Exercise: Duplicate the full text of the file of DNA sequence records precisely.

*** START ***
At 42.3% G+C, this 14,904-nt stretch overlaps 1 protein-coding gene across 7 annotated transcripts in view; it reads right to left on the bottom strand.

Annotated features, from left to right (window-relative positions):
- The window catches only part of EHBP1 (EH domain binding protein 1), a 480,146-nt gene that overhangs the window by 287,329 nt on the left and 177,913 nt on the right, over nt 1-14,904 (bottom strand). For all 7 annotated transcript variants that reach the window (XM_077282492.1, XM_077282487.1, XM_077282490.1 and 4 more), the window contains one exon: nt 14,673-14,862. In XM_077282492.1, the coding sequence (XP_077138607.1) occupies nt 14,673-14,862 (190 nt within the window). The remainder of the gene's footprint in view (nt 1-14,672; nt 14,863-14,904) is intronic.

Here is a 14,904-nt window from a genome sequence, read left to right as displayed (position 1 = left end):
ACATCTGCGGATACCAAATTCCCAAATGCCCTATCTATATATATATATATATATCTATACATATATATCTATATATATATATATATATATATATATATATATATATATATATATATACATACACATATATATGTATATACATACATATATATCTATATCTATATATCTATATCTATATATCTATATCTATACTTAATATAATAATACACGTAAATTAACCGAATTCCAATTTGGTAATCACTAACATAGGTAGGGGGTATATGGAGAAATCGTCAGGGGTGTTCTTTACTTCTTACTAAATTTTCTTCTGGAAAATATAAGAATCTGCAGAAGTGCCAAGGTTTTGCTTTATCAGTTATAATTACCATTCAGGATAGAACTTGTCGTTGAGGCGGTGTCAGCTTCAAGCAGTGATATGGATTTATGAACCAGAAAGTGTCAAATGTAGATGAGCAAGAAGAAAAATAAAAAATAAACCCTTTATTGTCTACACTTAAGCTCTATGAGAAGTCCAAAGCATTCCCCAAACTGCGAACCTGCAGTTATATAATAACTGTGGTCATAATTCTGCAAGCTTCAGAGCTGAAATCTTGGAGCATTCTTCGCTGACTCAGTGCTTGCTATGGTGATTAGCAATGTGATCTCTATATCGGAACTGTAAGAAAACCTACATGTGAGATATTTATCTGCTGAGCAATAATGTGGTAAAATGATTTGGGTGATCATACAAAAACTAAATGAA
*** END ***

At 42.3% G+C, this 14,904-nt stretch overlaps 1 protein-coding gene across 7 annotated transcripts in view; it reads right to left on the bottom strand.

Annotated features, from left to right (window-relative positions):
- The window catches only part of EHBP1 (EH domain binding protein 1), a 480,146-nt gene that overhangs the window by 287,329 nt on the left and 177,913 nt on the right, over nt 1-14,904 (bottom strand). For all 7 annotated transcript variants that reach the window (XM_077282492.1, XM_077282487.1, XM_077282490.1 and 4 more), the window contains one exon: nt 14,673-14,862. In XM_077282492.1, the coding sequence (XP_077138607.1) occupies nt 14,673-14,862 (190 nt within the window). The remainder of the gene's footprint in view (nt 1-14,672; nt 14,863-14,904) is intronic.

Here is a 14,904-nt window from a genome sequence, read left to right as displayed (position 1 = left end):
ACATCTGCGGATACCAAATTCCCAAATGCCCTATCTATATATATATATATATATCTATACATATATATCTATATATATATATATATATATATATATATATATATATATATATATATACATACACATATATATGTATATACATACATATATATCTATATCTATATATCTATATCTATATATCTATATCTATACTTAATATAATAATACACGTAAATTAACCGAATTCCAATTTGGTAATCACTAACATAGGTAGGGGGTATATGGAGAAATCGTCAGGGGTGTTCTTTACTTCTTACTAAATTTTCTTCTGGAAAATATAAGAATCTGCAGAAGTGCCAAGGTTTTGCTTTATCAGTTATAATTACCATTCAGGATAGAACTTGTCGTTGAGGCGGTGTCAGCTTCAAGCAGTGATATGGATTTATGAACCAGAAAGTGTCAAATGTAGATGAGCAAGAAGAAAAATAAAAAATAAACCCTTTATTGTCTACACTTAAGCTCTATGAGAAGTCCAAAGCATTCCCCAAACTGCGAACCTGCAGTTATATAATAACTGTGGTCATAATTCTGCAAGCTTCAGAGCTGAAATCTTGGAGCATTCTTCGCTGACTCAGTGCTTGCTATGGTGATTAGCAATGTGATCTCTATATCGGAACTGTAAGAAAACCTACATGTGAGATATTTATCTGCTGAGCAATAATGTGGTAAAATGATTTGGGTGATCATACAAAAACTAAATGAA